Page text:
The fantastic festival of the sun
The festival of sun better known as Inti Raymi is held in Sacsayhuaman, Cuzco in Peru on 24th June. As the chronicle Garcilasco de la Vega says, Sapa Inca Pachacuti had first celebrates and introduced this festival mainly to celebrate the new year of Andes. Traditionally,during the reign of the Inca Empire, this festival was the most important of four ceremonies celebrated in Cusco.It celebrates the Incan New year and the winter solstice. This is the period when the sun is the farthest from Earth. The festival is held in order to please Inti, the Sun God and pray for the arrival of summer.
It originally involved a ritualistic sacrifice of llama and the main events took place in the prime plaza of the city. This ritual was performed in the name of Goddess Pachmama,. She is considered the wife of Inti and the goddess of fertility and harvests.
Nowadays, this festival has stopped the llama sacrifice and there is no blood shed whatsoever. That doesn’t mean that this festival has lost all its traditional rituals. In an amazing way the native people have balanced their culture along with their progressive society’s views. This festival relives all but this one ritual.
The festival is presently celebrated in Sacsayhuaman. This area is a massive ruin made primarily of stone. Whether it was once a fortress or a palace still remains a mystery.
There is a procession starting from Qorikancha, the local sun temple. In this procession an actor is chosen to play Inti, the Sun God is carried in a replica of the original gold chariot. This procession is very colourful, its characterised with music, dancing and prayers. The entire route of the parade is adorned with flowers. A peculiar feature typical to this parade is the ritual of ladies who sweep alongside as the procession flows ahead. This is done in order to drive away the evil spirits.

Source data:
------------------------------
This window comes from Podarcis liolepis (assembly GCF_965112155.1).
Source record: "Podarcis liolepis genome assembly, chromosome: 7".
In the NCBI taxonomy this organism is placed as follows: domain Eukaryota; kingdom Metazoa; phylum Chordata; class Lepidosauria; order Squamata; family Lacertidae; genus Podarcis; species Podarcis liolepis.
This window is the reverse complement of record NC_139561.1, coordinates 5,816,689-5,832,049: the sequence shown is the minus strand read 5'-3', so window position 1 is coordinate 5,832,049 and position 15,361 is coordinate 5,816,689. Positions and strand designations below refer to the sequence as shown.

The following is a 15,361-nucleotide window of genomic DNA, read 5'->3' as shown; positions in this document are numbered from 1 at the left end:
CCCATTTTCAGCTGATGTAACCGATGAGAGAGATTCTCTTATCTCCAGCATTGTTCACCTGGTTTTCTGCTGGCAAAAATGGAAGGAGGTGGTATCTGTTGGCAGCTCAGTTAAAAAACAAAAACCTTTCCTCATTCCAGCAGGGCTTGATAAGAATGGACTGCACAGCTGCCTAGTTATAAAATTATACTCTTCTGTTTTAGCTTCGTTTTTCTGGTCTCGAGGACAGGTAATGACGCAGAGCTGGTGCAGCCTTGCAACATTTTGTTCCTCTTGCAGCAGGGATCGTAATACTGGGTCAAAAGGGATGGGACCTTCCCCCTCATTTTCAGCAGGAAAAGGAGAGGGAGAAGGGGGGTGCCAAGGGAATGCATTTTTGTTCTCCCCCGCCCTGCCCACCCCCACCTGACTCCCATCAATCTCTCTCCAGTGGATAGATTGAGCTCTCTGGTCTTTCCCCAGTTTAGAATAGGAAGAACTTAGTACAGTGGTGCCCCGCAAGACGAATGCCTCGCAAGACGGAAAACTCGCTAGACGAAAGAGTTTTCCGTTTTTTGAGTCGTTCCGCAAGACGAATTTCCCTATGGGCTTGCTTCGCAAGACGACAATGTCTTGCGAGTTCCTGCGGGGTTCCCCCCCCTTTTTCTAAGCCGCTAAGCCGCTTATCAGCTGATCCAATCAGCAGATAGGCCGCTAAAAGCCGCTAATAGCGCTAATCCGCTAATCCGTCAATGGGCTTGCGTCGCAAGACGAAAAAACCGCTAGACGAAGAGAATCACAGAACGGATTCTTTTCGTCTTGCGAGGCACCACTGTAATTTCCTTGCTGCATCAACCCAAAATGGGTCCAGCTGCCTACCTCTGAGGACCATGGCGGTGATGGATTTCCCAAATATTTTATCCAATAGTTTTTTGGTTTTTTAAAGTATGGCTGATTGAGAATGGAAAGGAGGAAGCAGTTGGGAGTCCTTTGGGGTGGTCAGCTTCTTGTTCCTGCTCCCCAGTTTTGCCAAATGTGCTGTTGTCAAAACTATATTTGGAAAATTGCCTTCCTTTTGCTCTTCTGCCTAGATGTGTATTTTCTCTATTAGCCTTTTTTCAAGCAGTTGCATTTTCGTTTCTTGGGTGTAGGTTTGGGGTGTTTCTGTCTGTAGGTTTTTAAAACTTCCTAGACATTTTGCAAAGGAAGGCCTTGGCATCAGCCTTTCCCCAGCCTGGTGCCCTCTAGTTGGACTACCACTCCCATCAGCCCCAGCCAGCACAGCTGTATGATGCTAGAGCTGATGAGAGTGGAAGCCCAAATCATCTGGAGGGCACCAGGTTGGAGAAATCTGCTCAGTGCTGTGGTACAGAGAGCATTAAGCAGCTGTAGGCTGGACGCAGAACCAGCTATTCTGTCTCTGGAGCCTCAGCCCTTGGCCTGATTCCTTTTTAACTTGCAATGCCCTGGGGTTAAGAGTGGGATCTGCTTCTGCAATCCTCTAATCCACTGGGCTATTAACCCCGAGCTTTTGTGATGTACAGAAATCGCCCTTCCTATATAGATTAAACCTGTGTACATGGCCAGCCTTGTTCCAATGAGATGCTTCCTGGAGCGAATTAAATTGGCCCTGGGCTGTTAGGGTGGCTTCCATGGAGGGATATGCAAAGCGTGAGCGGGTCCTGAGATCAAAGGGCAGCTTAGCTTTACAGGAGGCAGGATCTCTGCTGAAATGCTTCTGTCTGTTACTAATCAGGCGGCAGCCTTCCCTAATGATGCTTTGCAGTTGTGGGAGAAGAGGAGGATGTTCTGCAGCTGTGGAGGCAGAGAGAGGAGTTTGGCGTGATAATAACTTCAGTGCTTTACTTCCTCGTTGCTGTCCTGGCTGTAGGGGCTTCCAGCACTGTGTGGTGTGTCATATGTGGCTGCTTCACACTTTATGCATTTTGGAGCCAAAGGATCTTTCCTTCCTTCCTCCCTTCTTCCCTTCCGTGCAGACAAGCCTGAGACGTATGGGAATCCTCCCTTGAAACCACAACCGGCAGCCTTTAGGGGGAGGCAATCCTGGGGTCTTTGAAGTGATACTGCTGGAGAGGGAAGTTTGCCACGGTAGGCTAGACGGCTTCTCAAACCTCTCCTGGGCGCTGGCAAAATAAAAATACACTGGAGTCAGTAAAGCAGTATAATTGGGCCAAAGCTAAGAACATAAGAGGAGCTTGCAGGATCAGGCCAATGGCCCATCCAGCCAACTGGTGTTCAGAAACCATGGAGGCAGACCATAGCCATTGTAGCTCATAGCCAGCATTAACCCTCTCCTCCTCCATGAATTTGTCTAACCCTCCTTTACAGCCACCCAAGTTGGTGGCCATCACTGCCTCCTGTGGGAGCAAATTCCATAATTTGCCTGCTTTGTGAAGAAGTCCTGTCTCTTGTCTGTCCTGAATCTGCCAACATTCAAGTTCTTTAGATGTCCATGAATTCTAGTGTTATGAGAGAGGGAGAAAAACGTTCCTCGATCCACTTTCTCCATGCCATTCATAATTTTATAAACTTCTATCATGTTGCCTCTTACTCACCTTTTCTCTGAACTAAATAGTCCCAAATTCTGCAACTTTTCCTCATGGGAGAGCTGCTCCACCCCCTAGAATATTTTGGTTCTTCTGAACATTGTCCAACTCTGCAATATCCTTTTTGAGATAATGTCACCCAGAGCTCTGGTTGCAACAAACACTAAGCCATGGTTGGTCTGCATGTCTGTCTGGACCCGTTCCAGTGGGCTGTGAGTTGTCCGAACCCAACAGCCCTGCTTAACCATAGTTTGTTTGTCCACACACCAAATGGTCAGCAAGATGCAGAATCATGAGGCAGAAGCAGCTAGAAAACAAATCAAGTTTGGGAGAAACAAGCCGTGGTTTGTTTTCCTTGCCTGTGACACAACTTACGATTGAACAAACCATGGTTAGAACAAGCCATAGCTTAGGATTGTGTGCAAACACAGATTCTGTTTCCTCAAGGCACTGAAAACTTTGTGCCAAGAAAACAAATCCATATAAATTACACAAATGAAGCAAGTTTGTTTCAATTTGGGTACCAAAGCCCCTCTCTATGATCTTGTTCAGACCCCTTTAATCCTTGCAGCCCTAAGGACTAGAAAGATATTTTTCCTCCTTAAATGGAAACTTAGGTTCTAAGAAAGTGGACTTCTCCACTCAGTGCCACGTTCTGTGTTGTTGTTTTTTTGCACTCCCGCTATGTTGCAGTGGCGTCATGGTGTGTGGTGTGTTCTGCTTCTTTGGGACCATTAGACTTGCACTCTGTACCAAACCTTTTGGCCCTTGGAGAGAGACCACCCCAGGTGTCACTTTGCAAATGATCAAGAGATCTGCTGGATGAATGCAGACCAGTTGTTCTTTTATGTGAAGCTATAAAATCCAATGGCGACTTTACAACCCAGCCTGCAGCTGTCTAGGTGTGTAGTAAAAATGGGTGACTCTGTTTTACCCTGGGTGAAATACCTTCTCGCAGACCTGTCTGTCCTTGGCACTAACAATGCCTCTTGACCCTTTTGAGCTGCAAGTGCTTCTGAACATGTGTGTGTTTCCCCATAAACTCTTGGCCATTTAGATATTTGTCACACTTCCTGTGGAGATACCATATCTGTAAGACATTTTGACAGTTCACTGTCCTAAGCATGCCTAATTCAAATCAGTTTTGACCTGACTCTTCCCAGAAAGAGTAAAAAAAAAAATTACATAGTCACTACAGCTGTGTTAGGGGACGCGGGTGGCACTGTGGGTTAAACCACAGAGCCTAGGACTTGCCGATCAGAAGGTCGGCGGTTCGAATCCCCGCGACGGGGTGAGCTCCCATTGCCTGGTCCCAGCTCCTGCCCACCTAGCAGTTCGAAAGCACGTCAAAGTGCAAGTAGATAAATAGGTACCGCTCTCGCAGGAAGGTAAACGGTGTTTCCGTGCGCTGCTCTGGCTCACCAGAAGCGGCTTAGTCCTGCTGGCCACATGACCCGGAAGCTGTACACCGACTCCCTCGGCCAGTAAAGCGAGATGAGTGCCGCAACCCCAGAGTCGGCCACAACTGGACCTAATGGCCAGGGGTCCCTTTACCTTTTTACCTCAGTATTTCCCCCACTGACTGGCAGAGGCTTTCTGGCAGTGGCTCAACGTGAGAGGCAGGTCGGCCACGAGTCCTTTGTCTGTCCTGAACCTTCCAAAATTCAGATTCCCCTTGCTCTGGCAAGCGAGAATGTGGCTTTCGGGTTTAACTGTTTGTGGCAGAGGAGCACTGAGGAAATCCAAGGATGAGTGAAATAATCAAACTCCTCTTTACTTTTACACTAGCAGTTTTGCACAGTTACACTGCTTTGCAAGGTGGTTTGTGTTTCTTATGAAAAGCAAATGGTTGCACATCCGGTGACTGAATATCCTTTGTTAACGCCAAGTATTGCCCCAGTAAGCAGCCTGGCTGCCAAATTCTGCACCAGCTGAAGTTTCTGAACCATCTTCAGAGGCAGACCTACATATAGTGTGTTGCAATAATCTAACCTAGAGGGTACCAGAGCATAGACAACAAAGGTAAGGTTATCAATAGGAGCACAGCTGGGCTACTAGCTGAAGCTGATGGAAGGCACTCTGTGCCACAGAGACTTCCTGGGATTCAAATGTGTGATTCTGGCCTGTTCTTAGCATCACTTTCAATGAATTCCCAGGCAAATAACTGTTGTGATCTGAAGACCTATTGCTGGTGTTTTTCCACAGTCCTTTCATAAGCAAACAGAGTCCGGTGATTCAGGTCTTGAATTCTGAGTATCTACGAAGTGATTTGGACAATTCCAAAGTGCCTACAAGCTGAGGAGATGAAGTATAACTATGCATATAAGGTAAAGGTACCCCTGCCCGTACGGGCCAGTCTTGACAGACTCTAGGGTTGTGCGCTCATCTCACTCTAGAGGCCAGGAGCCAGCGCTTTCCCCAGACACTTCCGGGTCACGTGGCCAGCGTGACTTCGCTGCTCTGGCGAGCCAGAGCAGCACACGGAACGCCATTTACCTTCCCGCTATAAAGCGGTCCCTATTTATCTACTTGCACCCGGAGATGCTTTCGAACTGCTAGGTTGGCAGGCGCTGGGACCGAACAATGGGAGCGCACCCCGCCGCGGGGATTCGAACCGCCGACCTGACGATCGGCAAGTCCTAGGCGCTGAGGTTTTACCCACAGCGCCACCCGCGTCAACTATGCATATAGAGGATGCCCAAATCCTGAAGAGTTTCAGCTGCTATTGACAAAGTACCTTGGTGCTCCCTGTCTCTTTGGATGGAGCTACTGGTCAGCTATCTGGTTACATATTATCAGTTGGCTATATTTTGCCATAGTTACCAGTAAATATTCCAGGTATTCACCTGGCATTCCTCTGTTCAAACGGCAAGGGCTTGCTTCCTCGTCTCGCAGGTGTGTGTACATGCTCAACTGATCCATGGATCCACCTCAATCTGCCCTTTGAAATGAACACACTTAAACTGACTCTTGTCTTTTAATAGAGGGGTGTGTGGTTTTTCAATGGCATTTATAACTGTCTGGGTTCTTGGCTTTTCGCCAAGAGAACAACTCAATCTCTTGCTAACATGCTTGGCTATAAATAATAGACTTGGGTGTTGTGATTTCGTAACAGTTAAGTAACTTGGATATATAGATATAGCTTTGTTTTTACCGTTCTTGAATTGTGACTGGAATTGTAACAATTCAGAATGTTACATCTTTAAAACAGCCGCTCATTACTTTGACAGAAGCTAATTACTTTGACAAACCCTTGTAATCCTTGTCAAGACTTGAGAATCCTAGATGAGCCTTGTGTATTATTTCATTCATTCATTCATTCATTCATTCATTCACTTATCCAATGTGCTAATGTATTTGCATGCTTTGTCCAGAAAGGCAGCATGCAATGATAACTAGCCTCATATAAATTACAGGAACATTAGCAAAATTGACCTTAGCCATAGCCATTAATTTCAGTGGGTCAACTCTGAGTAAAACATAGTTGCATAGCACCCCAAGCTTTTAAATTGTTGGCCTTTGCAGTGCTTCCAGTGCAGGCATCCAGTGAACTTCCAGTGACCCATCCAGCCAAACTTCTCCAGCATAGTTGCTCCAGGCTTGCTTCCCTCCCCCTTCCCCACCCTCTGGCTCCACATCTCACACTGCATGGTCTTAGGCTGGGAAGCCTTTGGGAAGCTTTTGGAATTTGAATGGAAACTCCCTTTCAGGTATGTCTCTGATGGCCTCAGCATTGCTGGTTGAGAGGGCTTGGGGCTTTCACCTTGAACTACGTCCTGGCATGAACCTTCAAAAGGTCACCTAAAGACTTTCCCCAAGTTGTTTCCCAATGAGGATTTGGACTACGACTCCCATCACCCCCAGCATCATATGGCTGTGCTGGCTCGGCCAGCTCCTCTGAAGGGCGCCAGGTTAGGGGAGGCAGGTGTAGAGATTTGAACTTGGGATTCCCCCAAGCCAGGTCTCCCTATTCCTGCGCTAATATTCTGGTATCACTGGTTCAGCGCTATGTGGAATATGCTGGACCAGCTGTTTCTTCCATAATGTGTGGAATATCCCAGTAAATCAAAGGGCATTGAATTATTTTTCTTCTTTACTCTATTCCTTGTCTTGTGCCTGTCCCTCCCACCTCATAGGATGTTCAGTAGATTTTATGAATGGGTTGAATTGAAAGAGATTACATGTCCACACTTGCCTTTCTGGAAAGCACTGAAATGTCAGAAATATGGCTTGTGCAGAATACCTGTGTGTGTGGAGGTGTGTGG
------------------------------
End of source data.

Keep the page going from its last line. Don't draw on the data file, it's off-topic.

The main people in this procession are the king Inti, ,his female counterpart Goddess Pachmama , priests and participants dressed to representvarious symbols of the festival .
This pagan procession then reaches the altar where a faux sacrifice ritual takes place. Prayers are said and speeches are given by the head priest.
The wait for the sun to set or the orb of itni to drop below horizon begins. After the sunset, the procession heads back to the temple after lighting a bonfire at the altar.
Despite the rigidness in the ritual’s rules and traditions, the natives don’t forget their guests. If you are visiting this festival and have booked on time be prepared for a royal reception. The natives take extra care to make sure their tourists don’t suffer. Even comfortable chairs will be put out for you.
However, if you want to be a part of the spirit of the festival as it is , you are free to stand with the locals. Even booking is not needed then.
Occasional Peru nationals complain that the procession is too grandeur and staged but most enjoy it immensely. This festival brings a feeling of togetherness among people. The band marches, dances, songs, speeches and prayers bring all attendees in a new dimension.
This festival was brought to a temporary halt by the Spanish conquerors during the 1500’s as it’s pagan nature contradicted the Catholic faith.
This form of the festival along with the faux sacrifice has taken place from 1944 and has attracted thousands of tourists on an annual basis. It is indeed a new ,splendid experience for all.